Chris Page – Claridge Homes Stage, 1:00 PM
Local musician Chris Page has the unenviable task of kicking off the festival on this day, but if you get there early you will be rewarded with a quirky but memorable performance with his mix of rock, folk, and even punk and his oft-kilter stories. Think Dany Michel, and that is essentially Chris Page in a nutshell.
Mehdi Cayenne – Monster Energy Stage, 3:00 PM
Mehdi Cayenne personifies the term “global citizen”. Originally from Algiers, having lived in Paris for several years, and now making his home between Ottawa and Montreal, Cayenne’s music reflects the many places he has lived and the cultures that have influenced him. His music is cross between the world music of Manu Chao and the eccentric brilliance of Patrick Watson. This is a performance to see this afternoon.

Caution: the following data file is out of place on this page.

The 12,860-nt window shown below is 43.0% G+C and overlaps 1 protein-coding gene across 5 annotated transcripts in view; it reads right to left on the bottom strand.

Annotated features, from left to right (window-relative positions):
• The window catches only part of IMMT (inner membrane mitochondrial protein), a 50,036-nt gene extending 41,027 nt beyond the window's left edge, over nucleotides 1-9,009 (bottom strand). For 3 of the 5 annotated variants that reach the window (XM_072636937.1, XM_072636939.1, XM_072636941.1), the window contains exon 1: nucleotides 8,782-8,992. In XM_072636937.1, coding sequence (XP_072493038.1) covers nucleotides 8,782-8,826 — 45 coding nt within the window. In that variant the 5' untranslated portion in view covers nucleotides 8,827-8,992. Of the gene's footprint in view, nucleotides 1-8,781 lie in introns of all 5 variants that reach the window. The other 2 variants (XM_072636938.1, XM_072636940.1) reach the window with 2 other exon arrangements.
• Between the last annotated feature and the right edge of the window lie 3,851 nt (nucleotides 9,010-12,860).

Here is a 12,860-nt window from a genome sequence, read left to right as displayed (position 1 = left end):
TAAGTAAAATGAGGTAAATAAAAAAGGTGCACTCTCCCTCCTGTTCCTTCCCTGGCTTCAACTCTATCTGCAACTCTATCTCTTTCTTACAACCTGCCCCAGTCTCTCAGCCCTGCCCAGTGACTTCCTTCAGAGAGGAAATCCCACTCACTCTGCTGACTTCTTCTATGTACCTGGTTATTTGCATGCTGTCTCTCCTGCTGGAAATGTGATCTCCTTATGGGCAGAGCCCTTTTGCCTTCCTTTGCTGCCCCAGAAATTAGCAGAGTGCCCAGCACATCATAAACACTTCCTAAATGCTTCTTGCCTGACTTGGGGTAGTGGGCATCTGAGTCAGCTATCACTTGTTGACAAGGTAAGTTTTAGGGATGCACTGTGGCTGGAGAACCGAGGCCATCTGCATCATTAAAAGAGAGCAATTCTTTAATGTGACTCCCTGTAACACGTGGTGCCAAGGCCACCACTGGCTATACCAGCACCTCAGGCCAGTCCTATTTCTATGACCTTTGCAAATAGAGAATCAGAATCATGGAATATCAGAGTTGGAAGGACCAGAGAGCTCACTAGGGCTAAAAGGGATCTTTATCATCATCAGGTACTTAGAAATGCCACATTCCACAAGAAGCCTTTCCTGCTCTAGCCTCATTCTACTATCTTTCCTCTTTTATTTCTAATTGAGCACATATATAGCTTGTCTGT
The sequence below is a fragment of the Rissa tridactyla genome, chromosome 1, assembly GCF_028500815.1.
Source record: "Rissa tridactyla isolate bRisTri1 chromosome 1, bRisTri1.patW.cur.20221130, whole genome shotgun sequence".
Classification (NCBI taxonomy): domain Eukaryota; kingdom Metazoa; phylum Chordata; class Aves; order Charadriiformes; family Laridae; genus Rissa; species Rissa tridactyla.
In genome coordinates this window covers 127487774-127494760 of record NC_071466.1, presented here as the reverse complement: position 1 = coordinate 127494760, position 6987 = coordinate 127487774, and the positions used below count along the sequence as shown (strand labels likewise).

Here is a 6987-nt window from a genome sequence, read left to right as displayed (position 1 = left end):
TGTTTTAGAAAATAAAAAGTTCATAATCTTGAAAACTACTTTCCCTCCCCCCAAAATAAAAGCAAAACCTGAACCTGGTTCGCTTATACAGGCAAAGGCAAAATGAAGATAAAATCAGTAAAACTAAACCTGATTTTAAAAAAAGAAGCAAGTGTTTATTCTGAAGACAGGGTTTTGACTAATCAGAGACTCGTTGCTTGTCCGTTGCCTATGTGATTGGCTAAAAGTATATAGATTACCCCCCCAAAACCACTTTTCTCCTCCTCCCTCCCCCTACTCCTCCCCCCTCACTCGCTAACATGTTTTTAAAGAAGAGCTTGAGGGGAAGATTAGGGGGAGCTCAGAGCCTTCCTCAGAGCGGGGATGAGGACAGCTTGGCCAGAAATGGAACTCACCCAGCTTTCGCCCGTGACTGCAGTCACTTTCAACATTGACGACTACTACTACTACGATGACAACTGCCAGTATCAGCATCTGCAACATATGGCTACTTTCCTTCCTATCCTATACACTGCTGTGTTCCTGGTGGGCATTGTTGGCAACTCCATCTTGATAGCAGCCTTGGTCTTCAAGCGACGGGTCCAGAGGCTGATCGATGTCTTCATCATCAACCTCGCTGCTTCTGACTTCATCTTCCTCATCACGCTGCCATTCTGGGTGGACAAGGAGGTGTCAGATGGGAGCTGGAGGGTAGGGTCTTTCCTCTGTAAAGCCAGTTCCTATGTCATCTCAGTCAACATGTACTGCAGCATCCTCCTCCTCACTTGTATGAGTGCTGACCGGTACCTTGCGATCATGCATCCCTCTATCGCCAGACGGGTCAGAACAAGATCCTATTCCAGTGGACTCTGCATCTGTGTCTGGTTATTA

Grace LaChance – Barney Danson Theatre, 3:00 PM, and Monster Energy Stage, 7:15
Brandi Carolile may not be making an appearance, but you can catch potentially a young singer-songwriter who has her potential. Grace LaChance is a 15-year old resident of Stittsville who was last year’s winner of “She’s The One” Contest. With a spot on one of the stages, she gets the chance to showcase her smooth delivery and her interpretation of alternative pop, country, and folk music. Do not miss an opportunity to witness the birth of a star.
Treasure Dub Quartet – Black Sheep Stage, 3:30 PM
Treasure Dub Quartet are as close to a “super-group” that Ottawa could get within its indie scene (well, outside of Kathleen Edward and Jim Bryson). Comprising of Phil Charboneau of Her Harbour, and Scattered Clouds, Adam Saikaley from The Acorn, Alex Moxon of Hilotrons, and Michel Delage who plays with Riishi Von Rex and Old Stereo, this quartet creates dub music with a ska vibe. Sound weird? Sure, but it also sounds pretty awesome, especially on this hot, summery day.
Yusso – City Stage, 5:00 PM